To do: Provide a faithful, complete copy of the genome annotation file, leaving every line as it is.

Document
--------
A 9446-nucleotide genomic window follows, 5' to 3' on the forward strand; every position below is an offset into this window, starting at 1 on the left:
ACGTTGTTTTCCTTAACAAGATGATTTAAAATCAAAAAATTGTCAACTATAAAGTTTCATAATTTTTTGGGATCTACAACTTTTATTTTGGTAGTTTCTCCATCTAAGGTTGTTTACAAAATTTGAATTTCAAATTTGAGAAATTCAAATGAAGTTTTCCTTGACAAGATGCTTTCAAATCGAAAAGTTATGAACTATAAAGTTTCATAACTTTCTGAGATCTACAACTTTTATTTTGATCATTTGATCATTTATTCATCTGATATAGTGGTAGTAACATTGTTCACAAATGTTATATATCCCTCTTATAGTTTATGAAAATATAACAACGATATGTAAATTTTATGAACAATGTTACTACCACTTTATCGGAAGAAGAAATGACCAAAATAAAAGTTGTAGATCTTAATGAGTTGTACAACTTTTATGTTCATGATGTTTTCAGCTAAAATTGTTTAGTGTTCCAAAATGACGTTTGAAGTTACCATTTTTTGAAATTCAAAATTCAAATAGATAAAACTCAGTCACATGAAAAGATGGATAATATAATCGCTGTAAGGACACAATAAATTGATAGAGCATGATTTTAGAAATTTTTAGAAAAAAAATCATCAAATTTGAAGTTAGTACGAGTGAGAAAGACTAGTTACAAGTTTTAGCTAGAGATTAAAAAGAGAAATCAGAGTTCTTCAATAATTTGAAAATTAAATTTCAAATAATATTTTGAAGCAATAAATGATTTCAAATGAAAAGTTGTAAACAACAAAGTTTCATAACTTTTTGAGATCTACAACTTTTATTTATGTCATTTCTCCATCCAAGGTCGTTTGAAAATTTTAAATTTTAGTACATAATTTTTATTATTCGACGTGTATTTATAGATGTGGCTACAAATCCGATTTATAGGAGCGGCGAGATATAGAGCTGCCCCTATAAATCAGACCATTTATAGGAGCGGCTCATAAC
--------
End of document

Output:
A 9446-nucleotide genomic window follows, 5' to 3' on the forward strand; every position below is an offset into this window, starting at 1 on the left:
ACGTTGTTTTCCTTAACAAGATGATTTAAAATCAAAAAATTGTCAACTATAAAGTTTCATAATTTTTTGGGATCTACAACTTTTATTTTGGTAGTTTCTCCATCTAAGGTTGTTTACAAAATTTGAATTTCAAATTTGAGAAATTCAAATGAAGTTTTCCTTGACAAGATGCTTTCAAATCGAAAAGTTATGAACTATAAAGTTTCATAACTTTCTGAGATCTACAACTTTTATTTTGATCATTTGATCATTTATTCATCTGATATAGTGGTAGTAACATTGTTCACAAATGTTATATATCCCTCTTATAGTTTATGAAAATATAACAACGATATGTAAATTTTATGAACAATGTTACTACCACTTTATCGGAAGAAGAAATGACCAAAATAAAAGTTGTAGATCTTAATGAGTTGTACAACTTTTATGTTCATGATGTTTTCAGCTAAAATTGTTTAGTGTTCCAAAATGACGTTTGAAGTTACCATTTTTTGAAATTCAAAATTCAAATAGATAAAACTCAGTCACATGAAAAGATGGATAATATAATCGCTGTAAGGACACAATAAATTGATAGAGCATGATTTTAGAAATTTTTAGAAAAAAAATCATCAAATTTGAAGTTAGTACGAGTGAGAAAGACTAGTTACAAGTTTTAGCTAGAGATTAAAAAGAGAAATCAGAGTTCTTCAATAATTTGAAAATTAAATTTCAAATAATATTTTGAAGCAATAAATGATTTCAAATGAAAAGTTGTAAACAACAAAGTTTCATAACTTTTTGAGATCTACAACTTTTATTTATGTCATTTCTCCATCCAAGGTCGTTTGAAAATTTTAAATTTTAGTACATAATTTTTATTATTCGACGTGTATTTATAGATGTGGCTACAAATCCGATTTATAGGAGCGGCGAGATATAGAGCTGCCCCTATAAATCAGACCATTTATAGGAGCGGCTCATAAC